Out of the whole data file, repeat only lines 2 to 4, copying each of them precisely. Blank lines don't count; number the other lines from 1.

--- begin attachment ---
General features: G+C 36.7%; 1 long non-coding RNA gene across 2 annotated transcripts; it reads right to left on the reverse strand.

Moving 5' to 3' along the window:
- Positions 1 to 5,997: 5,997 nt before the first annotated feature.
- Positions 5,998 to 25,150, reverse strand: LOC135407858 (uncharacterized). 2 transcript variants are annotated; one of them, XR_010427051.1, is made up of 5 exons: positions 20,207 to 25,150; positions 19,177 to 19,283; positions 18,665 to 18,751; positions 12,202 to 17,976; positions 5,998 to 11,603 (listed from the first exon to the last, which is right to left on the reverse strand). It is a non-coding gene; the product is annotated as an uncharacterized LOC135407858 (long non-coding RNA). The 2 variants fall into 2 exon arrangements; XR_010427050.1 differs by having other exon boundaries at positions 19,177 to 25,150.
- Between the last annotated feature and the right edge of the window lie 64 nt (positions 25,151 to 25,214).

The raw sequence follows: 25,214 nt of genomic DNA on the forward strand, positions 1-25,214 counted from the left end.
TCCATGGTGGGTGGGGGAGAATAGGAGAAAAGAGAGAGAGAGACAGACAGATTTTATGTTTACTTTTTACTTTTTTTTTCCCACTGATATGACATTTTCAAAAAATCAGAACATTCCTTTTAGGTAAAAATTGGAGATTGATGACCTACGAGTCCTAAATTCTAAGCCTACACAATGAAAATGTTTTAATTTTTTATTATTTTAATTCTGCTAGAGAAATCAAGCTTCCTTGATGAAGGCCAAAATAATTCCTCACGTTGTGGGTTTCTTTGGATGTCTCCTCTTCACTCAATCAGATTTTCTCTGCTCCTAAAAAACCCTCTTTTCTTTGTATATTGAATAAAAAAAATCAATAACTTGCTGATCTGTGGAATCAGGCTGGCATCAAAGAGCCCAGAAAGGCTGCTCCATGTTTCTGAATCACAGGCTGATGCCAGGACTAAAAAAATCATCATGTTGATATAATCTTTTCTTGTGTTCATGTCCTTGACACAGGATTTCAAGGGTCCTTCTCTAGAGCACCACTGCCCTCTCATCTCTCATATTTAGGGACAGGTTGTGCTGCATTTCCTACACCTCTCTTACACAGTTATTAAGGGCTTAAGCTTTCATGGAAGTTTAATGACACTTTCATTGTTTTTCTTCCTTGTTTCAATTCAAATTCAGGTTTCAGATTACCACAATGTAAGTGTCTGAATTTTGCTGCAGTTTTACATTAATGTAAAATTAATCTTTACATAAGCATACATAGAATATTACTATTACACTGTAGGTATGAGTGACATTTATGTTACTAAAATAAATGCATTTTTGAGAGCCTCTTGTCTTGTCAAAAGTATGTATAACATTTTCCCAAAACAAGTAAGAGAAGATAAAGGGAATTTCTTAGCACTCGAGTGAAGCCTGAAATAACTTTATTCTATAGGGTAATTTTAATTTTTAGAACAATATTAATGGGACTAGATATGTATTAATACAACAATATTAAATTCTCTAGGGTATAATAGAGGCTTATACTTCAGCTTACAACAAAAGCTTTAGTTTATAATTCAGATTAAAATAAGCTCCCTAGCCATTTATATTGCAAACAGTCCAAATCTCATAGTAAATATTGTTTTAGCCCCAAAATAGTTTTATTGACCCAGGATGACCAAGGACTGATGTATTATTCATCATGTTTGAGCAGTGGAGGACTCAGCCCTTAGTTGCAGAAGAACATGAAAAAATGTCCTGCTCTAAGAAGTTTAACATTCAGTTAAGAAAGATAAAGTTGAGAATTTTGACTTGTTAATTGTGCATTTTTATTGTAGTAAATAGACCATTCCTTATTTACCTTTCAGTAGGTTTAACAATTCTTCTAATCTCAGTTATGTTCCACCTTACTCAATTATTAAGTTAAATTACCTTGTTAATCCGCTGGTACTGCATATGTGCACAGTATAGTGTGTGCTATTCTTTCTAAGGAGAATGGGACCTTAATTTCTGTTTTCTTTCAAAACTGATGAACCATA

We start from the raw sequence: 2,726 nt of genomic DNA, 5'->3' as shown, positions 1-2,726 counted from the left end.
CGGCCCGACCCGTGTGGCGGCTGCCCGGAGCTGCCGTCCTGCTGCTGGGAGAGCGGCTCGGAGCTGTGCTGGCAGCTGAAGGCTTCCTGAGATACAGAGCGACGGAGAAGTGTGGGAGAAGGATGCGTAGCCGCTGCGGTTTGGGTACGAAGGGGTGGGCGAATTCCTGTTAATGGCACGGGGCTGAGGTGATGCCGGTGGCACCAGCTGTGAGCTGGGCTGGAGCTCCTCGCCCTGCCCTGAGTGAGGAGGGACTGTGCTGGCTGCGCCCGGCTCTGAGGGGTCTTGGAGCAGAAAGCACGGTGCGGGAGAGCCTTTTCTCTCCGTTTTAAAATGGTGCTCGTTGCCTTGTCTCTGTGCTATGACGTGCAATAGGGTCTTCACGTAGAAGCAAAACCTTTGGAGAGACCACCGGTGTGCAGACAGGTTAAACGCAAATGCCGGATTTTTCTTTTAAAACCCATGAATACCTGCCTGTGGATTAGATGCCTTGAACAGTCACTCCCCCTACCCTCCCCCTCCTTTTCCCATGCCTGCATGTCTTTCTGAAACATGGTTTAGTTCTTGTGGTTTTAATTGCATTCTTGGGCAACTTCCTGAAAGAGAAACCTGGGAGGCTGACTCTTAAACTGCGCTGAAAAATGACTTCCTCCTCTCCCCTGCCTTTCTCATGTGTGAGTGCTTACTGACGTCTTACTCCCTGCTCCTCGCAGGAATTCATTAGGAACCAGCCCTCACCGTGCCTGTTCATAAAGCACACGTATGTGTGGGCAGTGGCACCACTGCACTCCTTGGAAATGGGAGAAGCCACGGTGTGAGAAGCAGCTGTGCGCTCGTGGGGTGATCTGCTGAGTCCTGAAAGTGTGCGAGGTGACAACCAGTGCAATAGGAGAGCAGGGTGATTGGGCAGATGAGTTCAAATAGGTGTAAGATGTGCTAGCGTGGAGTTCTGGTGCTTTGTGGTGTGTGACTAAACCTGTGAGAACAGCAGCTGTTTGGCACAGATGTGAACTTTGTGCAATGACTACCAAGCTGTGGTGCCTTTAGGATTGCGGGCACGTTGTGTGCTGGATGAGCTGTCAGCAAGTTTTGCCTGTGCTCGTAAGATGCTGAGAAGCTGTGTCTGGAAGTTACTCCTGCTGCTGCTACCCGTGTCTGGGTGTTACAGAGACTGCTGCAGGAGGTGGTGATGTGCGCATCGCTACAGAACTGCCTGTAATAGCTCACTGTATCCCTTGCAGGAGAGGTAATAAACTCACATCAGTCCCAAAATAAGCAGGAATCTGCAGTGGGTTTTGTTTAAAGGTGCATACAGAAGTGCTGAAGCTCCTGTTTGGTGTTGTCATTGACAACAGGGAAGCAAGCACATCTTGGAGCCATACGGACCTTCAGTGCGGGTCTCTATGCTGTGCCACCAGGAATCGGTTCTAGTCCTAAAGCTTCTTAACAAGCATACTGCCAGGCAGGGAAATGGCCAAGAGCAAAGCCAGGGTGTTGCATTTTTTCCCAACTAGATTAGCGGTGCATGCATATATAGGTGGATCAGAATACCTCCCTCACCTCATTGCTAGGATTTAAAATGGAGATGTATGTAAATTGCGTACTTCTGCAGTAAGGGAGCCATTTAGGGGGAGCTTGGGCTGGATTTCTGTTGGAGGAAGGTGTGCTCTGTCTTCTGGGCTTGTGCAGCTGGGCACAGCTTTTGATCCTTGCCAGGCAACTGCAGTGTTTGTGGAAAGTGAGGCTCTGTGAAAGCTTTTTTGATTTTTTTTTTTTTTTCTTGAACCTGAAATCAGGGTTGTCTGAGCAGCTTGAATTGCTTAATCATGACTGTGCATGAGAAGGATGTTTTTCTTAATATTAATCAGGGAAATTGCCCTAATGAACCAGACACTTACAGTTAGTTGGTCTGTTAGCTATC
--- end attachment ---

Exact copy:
Moving 5' to 3' along the window:
- Positions 1 to 5,997: 5,997 nt before the first annotated feature.
- Positions 5,998 to 25,150, reverse strand: LOC135407858 (uncharacterized). 2 transcript variants are annotated; one of them, XR_010427051.1, is made up of 5 exons: positions 20,207 to 25,150; positions 19,177 to 19,283; positions 18,665 to 18,751; positions 12,202 to 17,976; positions 5,998 to 11,603 (listed from the first exon to the last, which is right to left on the reverse strand). It is a non-coding gene; the product is annotated as an uncharacterized LOC135407858 (long non-coding RNA). The 2 variants fall into 2 exon arrangements; XR_010427050.1 differs by having other exon boundaries at positions 19,177 to 25,150.